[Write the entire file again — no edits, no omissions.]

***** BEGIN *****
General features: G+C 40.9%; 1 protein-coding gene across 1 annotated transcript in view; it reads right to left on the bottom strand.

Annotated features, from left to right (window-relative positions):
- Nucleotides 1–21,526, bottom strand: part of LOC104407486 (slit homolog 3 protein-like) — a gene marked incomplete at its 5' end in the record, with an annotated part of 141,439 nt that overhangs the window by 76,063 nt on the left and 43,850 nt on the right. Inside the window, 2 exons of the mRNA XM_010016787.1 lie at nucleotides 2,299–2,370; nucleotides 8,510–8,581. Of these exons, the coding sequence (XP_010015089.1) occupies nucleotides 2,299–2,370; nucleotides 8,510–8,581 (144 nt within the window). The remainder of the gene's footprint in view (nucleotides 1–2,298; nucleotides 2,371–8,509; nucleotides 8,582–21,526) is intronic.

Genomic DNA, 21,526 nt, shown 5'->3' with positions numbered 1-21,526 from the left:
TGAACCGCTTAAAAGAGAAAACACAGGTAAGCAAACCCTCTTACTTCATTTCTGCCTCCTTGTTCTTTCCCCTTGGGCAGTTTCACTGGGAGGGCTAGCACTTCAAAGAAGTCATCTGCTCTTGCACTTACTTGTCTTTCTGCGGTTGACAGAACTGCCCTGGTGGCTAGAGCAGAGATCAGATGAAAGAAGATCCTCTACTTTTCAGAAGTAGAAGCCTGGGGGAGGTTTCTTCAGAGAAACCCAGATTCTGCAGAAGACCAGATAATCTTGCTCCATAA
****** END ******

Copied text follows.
General features: G+C 40.9%; 1 protein-coding gene across 1 annotated transcript in view; it reads right to left on the bottom strand.

Annotated features, from left to right (window-relative positions):
- Nucleotides 1–21,526, bottom strand: part of LOC104407486 (slit homolog 3 protein-like) — a gene marked incomplete at its 5' end in the record, with an annotated part of 141,439 nt that overhangs the window by 76,063 nt on the left and 43,850 nt on the right. Inside the window, 2 exons of the mRNA XM_010016787.1 lie at nucleotides 2,299–2,370; nucleotides 8,510–8,581. Of these exons, the coding sequence (XP_010015089.1) occupies nucleotides 2,299–2,370; nucleotides 8,510–8,581 (144 nt within the window). The remainder of the gene's footprint in view (nucleotides 1–2,298; nucleotides 2,371–8,509; nucleotides 8,582–21,526) is intronic.

Genomic DNA, 21,526 nt, shown 5'->3' with positions numbered 1-21,526 from the left:
TGAACCGCTTAAAAGAGAAAACACAGGTAAGCAAACCCTCTTACTTCATTTCTGCCTCCTTGTTCTTTCCCCTTGGGCAGTTTCACTGGGAGGGCTAGCACTTCAAAGAAGTCATCTGCTCTTGCACTTACTTGTCTTTCTGCGGTTGACAGAACTGCCCTGGTGGCTAGAGCAGAGATCAGATGAAAGAAGATCCTCTACTTTTCAGAAGTAGAAGCCTGGGGGAGGTTTCTTCAGAGAAACCCAGATTCTGCAGAAGACCAGATAATCTTGCTCCATAA